Men in Wisconsin might be aware that data shows the early detection rates of prostate cancer in men over age 50 has been dropping. The problem, however, is that fewer men are receiving prostate cancer screening, meaning the declining rates may not actually reflect the true extent of prostate cancer among men.

The U.S. Preventative Services Task Force concluded in 2012 that too many prostate cancer screening tests were being conducted. Many men end up developing prostate cancer when they are elderly, but since the cancer is normally a slow-growing one, it often doesn't cause them to die. The task force felt that aggressive treatment of prostate cancer might thus do more harm than good, and doctors reacted to the report by significantly dropping the number of screenings performed.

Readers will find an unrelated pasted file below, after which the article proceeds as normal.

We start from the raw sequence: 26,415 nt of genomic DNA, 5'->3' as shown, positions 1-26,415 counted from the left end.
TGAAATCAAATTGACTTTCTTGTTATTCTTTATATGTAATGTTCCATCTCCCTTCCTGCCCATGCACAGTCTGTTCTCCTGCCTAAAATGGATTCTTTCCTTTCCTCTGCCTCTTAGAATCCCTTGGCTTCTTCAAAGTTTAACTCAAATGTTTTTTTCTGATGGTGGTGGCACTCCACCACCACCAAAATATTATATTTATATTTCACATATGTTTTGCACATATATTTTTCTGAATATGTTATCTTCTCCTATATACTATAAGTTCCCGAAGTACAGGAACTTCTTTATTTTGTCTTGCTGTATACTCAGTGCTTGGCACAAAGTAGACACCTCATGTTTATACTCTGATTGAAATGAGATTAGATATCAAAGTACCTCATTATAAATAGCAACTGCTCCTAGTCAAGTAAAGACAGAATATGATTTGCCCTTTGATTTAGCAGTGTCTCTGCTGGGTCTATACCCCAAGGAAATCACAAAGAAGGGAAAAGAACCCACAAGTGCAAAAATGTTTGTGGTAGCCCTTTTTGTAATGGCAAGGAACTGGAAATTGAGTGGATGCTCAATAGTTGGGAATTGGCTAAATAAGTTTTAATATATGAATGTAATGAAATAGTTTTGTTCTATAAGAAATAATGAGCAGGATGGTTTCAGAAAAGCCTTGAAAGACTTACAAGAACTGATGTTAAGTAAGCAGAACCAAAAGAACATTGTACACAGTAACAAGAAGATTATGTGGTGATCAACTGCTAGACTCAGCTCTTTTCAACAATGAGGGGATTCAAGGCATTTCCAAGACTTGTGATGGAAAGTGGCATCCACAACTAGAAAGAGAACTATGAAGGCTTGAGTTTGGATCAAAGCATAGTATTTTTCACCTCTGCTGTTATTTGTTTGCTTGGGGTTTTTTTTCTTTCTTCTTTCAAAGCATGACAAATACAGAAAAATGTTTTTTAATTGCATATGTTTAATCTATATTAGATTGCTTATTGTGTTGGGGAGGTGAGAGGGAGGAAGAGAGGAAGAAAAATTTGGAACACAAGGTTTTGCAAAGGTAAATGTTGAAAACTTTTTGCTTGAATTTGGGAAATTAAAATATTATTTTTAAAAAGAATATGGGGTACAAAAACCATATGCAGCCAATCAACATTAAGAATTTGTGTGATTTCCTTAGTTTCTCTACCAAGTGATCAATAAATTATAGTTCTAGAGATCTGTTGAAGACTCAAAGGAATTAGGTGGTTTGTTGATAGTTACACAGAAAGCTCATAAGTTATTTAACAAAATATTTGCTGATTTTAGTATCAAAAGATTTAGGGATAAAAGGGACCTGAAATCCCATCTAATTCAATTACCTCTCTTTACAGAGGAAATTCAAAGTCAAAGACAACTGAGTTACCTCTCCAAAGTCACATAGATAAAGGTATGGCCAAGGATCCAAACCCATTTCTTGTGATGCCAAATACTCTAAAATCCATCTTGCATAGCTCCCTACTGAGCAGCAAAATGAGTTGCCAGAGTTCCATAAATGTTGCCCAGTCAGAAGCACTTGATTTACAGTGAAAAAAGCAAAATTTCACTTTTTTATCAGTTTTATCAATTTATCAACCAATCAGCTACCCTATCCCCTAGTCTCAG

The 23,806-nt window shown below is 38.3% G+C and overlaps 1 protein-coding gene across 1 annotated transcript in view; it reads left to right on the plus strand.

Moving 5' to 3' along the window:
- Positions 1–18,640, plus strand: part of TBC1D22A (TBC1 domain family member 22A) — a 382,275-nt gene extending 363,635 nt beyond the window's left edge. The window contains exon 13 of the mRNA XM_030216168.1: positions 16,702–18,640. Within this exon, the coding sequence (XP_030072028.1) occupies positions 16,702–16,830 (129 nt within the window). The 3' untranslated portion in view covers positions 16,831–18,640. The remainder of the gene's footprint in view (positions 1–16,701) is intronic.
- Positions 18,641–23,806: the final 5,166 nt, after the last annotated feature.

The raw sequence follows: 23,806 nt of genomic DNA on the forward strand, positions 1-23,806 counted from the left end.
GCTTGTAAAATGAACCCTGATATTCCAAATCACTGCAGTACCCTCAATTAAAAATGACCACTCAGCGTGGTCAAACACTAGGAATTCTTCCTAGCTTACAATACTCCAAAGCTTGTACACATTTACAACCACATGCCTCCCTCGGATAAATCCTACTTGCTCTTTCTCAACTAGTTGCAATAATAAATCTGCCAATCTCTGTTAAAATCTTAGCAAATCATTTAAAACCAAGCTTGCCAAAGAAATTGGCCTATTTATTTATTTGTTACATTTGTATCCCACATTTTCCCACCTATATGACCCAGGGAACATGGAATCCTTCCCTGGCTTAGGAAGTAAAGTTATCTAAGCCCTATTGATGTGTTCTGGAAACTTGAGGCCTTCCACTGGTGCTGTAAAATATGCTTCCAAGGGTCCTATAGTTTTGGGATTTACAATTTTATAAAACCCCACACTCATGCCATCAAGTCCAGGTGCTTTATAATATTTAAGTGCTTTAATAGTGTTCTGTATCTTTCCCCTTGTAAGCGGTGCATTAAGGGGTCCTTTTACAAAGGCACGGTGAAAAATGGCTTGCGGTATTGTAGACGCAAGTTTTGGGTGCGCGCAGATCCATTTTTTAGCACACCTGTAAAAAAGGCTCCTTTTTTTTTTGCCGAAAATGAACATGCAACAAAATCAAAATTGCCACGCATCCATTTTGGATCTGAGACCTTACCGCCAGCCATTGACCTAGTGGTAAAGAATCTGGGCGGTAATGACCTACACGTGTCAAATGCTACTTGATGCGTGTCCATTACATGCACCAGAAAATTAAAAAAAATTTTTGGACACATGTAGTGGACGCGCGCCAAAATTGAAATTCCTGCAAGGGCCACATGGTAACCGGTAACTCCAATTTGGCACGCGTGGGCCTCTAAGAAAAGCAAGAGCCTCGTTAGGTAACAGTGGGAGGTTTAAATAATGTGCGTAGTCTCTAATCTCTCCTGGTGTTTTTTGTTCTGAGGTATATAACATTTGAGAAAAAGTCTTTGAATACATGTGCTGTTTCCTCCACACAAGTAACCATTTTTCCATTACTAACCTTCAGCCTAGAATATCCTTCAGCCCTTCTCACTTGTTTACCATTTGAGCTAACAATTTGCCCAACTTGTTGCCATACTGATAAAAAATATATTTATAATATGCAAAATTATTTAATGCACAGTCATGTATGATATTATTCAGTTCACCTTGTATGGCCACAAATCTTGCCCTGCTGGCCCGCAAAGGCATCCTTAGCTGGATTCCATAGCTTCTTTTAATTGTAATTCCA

The impact of concussions

According to the National Institutes of Health, there are nearly 4 million concussions that stem from sports and recreational activity. This is in addition to the untold number that occur after car crashes and falls. About 80 percent of those who suffer a concussion will recover in three weeks, but the other 20 percent may have long-term symptoms. In some cases, Wisconsin residents who have suffered a concussion don't even know that they have one.

One woman who suffered a brain injury in a car crash didn't see doctors for a diagnosis for a week after the event occurred. She reported being tired, feeling foggy and forgetting her PIN number at the grocery store. The woman finally got a diagnosis after going to the wrong house to pick up her son. Doctors say that brain injuries are a silent epidemic because most people don't realize the relationship between personality changes and a possible concussion.